A couple of years ago we had a contributor write about the top family-friendly neighbourhoods in Ottawa. It is one of our most popular posts ever (Google really loves it!) BUT we don’t feel it truly represents our beautiful city.
Ottawa is so diverse - there are many small communities within communities where parents are raising kids and having a blast. So, with input from our readers, we decided to come up with our own list of top 10 family-friendly neighbourhoods. We realize this list is not complete – there are probably a number of neighbourhoods we missed. Maybe someday we’ll come up with the top 20!
Located south of the city, Barrhaven has grown rapidly in recent years for its family-friendly vibe (think lots of parks, brand new schools and amenities) and affordable housing.
“We moved to Barrhaven Chapman Mills last year to live in an area that is affordable and has the same access to resources as other neighbourhoods,” says reader Breena Hickman. “The only downside is that two of the arteries into Barrhaven are single lane (Prince of Wales and Greenbank) so it can make for a long commute in the afternoons.”
A community that has been around a lot longer than people think, Orleans has always had a village vibe to it.
“Home prices are reasonable and there are a lot of nice semi- detached and townhome options for those not looking for a detached house,” says Chatelaine Village resident Julie St. Cyr. “We are walking distance to Place d'Orleans, Farm Boy and No Frills. My bus commute time to downtown is 30-40 minutes depending on traffic. Our proximity to the river, the River Pathway and Petrie Island are big draws.”
Innes Road is a problem in Orleans – the clustering of big box stores has made traffic gridlock. But if you want to escape the newer developments and stick to the older areas, you may avoid those problems and maintain some walkability. Phase II of light rail will bring the train out to Place d’Orleans and make commuting to the city a lot easier.
To the west of downtown is Kanata, a large suburb with many smaller communities within its borders. As a hub for the various tech companies that have set down roots in the community, this suburb has grown and diversified in recent years. With a large expansion of the 417, the commuting burden has eased – however, it may be a long time before light rail is built out to the west end.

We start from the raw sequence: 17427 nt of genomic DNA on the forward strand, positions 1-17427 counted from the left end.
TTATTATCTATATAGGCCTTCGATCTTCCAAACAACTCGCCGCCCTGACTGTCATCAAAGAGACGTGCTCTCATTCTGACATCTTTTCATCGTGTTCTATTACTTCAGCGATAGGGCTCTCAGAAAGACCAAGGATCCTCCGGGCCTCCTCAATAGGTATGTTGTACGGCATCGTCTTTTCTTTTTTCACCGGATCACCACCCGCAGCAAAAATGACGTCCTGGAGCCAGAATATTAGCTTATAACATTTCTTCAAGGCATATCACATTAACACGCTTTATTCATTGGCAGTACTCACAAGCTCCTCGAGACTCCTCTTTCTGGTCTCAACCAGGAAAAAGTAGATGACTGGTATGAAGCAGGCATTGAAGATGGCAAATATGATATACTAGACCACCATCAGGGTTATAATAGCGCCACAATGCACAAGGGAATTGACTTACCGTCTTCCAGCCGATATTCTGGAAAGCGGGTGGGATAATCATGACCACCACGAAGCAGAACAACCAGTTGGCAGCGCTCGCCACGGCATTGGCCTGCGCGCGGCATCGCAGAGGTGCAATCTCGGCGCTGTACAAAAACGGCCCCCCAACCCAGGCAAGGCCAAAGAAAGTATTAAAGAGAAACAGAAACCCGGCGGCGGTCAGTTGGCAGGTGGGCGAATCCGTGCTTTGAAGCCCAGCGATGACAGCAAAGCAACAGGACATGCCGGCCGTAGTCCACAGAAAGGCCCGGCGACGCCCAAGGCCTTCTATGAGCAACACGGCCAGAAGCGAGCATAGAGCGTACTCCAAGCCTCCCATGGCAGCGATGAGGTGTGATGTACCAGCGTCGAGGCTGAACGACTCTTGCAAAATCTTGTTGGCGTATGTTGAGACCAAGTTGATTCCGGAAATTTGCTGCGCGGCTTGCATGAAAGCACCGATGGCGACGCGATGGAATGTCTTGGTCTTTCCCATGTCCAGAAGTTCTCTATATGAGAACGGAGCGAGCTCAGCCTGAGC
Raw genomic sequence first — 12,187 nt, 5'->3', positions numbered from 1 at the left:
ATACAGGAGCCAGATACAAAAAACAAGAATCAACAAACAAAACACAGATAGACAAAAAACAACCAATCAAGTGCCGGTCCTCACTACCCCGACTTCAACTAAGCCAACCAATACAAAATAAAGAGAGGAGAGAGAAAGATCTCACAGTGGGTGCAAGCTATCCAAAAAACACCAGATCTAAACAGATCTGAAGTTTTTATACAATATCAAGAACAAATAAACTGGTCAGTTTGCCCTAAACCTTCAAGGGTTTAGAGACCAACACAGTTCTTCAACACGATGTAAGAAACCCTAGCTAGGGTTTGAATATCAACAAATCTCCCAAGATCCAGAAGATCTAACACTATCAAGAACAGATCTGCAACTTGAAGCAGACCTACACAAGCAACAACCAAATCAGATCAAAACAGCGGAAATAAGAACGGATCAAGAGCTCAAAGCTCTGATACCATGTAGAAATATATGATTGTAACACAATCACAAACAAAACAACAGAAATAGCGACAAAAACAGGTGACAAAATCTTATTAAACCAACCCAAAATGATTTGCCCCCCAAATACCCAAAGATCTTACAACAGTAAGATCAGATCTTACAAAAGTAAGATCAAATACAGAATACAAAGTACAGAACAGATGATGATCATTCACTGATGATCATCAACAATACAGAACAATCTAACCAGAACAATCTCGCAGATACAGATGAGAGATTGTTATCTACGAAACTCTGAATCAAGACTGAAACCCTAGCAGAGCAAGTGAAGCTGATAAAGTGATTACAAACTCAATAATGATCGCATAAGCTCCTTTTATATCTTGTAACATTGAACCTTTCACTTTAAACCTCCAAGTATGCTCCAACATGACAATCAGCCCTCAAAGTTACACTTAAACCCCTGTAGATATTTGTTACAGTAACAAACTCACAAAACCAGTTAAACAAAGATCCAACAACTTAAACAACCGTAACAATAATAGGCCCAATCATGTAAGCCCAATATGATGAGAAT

“Kanata is great for families, with lots of access to various community centre programs and activities as well as parks,” says Jenna Elward. Jenna does worry that the price of affordable houses is being driven up by the move of the Department of National Defense (DND) to the old Nortel building.
Stittsville Main Street gives this community a small-town feel – including a number of independent coffee shop (such as Quitters; owned and run by Kathleen Edwards).
“I love that our neighbourhood has four parks within walking distance and the TransCanada Trail is just a short distance away - great for long bike rides, skiing, and so much more,” says Tracy Noble. “The Stittsville Village Association does a great job of engaging the community and providing many family-friendly activities year-round, including a spectacular Canada Day celebration and Santa Claus Parade.”
Downsides? Tracy wishes it were closer to Orleans (where the rest of the KIC team live), there’s not a lot of diversity, and not enough is being done to control high speed traffic through residential Stittsville.
Moving away from the suburbs and closer to the city centre, Westboro and surrounding neighbourhoods are perfect for families with a higher income. Although you’ll now pay a pretty penny for a small house, the walkability and number of businesses in this area make it a super trendy spot.
“I love the neighbourhood and our close proximity to everything that we need by walking there,” says Cindy Wolfe. “I also love that within five minutes I can be running along the river or at Westboro Beach. The trails are fantastic and our neighbours are wonderful.”
Cindy points to a couple of disadvantages - there's a lot of development happening around light rail, and she feels it's not being done with a smart focus on infrastructure. Roads and traffic can be a big challenge in this neighbourhood.